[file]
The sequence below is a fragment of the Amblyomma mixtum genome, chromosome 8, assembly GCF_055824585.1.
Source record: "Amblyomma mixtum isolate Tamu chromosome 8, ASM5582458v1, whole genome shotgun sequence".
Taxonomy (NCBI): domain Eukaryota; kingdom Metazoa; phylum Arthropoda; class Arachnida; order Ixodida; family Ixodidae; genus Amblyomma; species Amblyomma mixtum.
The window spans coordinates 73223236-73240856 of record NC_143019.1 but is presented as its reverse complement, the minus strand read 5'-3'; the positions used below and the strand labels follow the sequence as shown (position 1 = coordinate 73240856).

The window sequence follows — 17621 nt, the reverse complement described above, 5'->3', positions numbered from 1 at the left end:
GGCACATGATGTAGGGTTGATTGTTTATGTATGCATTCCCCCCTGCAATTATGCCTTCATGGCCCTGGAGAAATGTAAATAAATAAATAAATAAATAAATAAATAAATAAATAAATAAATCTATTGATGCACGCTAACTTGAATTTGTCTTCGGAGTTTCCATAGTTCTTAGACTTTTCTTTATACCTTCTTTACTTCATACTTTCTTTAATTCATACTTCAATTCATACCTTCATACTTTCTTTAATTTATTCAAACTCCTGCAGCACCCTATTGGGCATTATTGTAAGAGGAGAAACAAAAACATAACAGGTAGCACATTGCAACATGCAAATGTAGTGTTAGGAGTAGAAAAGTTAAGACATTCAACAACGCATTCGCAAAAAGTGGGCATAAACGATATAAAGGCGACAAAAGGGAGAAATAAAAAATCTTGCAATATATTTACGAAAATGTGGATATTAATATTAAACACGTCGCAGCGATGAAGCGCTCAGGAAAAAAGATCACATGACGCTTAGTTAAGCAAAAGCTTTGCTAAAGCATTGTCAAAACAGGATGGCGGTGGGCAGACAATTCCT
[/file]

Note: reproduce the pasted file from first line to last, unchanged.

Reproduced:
The sequence below is a fragment of the Amblyomma mixtum genome, chromosome 8, assembly GCF_055824585.1.
Source record: "Amblyomma mixtum isolate Tamu chromosome 8, ASM5582458v1, whole genome shotgun sequence".
Taxonomy (NCBI): domain Eukaryota; kingdom Metazoa; phylum Arthropoda; class Arachnida; order Ixodida; family Ixodidae; genus Amblyomma; species Amblyomma mixtum.
The window spans coordinates 73223236-73240856 of record NC_143019.1 but is presented as its reverse complement, the minus strand read 5'-3'; the positions used below and the strand labels follow the sequence as shown (position 1 = coordinate 73240856).

The window sequence follows — 17621 nt, the reverse complement described above, 5'->3', positions numbered from 1 at the left end:
GGCACATGATGTAGGGTTGATTGTTTATGTATGCATTCCCCCCTGCAATTATGCCTTCATGGCCCTGGAGAAATGTAAATAAATAAATAAATAAATAAATAAATAAATAAATAAATAAATCTATTGATGCACGCTAACTTGAATTTGTCTTCGGAGTTTCCATAGTTCTTAGACTTTTCTTTATACCTTCTTTACTTCATACTTTCTTTAATTCATACTTCAATTCATACCTTCATACTTTCTTTAATTTATTCAAACTCCTGCAGCACCCTATTGGGCATTATTGTAAGAGGAGAAACAAAAACATAACAGGTAGCACATTGCAACATGCAAATGTAGTGTTAGGAGTAGAAAAGTTAAGACATTCAACAACGCATTCGCAAAAAGTGGGCATAAACGATATAAAGGCGACAAAAGGGAGAAATAAAAAATCTTGCAATATATTTACGAAAATGTGGATATTAATATTAAACACGTCGCAGCGATGAAGCGCTCAGGAAAAAAGATCACATGACGCTTAGTTAAGCAAAAGCTTTGCTAAAGCATTGTCAAAACAGGATGGCGGTGGGCAGACAATTCCT